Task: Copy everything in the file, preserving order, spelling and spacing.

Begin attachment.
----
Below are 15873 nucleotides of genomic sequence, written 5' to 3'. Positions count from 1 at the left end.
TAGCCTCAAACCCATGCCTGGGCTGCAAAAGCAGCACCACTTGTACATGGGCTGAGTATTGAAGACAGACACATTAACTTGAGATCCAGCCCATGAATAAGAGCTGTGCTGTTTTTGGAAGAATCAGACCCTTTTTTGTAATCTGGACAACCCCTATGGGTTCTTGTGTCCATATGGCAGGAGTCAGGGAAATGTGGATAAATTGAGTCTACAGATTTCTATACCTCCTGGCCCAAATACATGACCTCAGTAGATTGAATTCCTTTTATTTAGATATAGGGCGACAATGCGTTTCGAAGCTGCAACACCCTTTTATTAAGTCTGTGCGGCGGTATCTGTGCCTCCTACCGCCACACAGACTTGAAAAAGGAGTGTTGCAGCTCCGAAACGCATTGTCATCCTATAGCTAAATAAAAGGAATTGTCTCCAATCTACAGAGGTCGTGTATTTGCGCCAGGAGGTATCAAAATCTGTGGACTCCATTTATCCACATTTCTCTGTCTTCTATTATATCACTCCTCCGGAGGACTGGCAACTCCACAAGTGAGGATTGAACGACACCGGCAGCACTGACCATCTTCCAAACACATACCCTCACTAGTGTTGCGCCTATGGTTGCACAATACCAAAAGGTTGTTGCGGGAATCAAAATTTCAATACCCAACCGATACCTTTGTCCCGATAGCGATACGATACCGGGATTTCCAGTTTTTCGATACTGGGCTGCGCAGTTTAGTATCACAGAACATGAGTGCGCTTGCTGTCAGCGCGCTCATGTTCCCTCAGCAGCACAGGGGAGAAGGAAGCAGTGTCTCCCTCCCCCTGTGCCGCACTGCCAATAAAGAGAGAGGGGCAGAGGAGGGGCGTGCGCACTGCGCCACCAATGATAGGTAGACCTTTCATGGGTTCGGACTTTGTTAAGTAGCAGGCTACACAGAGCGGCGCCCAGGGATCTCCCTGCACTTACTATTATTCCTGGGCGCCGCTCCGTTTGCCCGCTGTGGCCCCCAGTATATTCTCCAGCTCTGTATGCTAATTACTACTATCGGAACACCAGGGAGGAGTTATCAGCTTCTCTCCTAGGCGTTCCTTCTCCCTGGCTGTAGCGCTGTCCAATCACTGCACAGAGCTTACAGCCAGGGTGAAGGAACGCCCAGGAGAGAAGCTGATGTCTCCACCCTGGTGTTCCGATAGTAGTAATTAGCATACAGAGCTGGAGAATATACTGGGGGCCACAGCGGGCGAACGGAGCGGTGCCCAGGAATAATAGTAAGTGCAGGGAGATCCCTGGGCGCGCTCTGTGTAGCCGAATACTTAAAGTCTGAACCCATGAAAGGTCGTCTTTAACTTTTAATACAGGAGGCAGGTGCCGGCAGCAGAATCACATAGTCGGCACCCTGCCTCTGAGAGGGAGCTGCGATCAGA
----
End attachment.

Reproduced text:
Below are 15873 nucleotides of genomic sequence, written 5' to 3'. Positions count from 1 at the left end.
TAGCCTCAAACCCATGCCTGGGCTGCAAAAGCAGCACCACTTGTACATGGGCTGAGTATTGAAGACAGACACATTAACTTGAGATCCAGCCCATGAATAAGAGCTGTGCTGTTTTTGGAAGAATCAGACCCTTTTTTGTAATCTGGACAACCCCTATGGGTTCTTGTGTCCATATGGCAGGAGTCAGGGAAATGTGGATAAATTGAGTCTACAGATTTCTATACCTCCTGGCCCAAATACATGACCTCAGTAGATTGAATTCCTTTTATTTAGATATAGGGCGACAATGCGTTTCGAAGCTGCAACACCCTTTTATTAAGTCTGTGCGGCGGTATCTGTGCCTCCTACCGCCACACAGACTTGAAAAAGGAGTGTTGCAGCTCCGAAACGCATTGTCATCCTATAGCTAAATAAAAGGAATTGTCTCCAATCTACAGAGGTCGTGTATTTGCGCCAGGAGGTATCAAAATCTGTGGACTCCATTTATCCACATTTCTCTGTCTTCTATTATATCACTCCTCCGGAGGACTGGCAACTCCACAAGTGAGGATTGAACGACACCGGCAGCACTGACCATCTTCCAAACACATACCCTCACTAGTGTTGCGCCTATGGTTGCACAATACCAAAAGGTTGTTGCGGGAATCAAAATTTCAATACCCAACCGATACCTTTGTCCCGATAGCGATACGATACCGGGATTTCCAGTTTTTCGATACTGGGCTGCGCAGTTTAGTATCACAGAACATGAGTGCGCTTGCTGTCAGCGCGCTCATGTTCCCTCAGCAGCACAGGGGAGAAGGAAGCAGTGTCTCCCTCCCCCTGTGCCGCACTGCCAATAAAGAGAGAGGGGCAGAGGAGGGGCGTGCGCACTGCGCCACCAATGATAGGTAGACCTTTCATGGGTTCGGACTTTGTTAAGTAGCAGGCTACACAGAGCGGCGCCCAGGGATCTCCCTGCACTTACTATTATTCCTGGGCGCCGCTCCGTTTGCCCGCTGTGGCCCCCAGTATATTCTCCAGCTCTGTATGCTAATTACTACTATCGGAACACCAGGGAGGAGTTATCAGCTTCTCTCCTAGGCGTTCCTTCTCCCTGGCTGTAGCGCTGTCCAATCACTGCACAGAGCTTACAGCCAGGGTGAAGGAACGCCCAGGAGAGAAGCTGATGTCTCCACCCTGGTGTTCCGATAGTAGTAATTAGCATACAGAGCTGGAGAATATACTGGGGGCCACAGCGGGCGAACGGAGCGGTGCCCAGGAATAATAGTAAGTGCAGGGAGATCCCTGGGCGCGCTCTGTGTAGCCGAATACTTAAAGTCTGAACCCATGAAAGGTCGTCTTTAACTTTTAATACAGGAGGCAGGTGCCGGCAGCAGAATCACATAGTCGGCACCCTGCCTCTGAGAGGGAGCTGCGATCAGA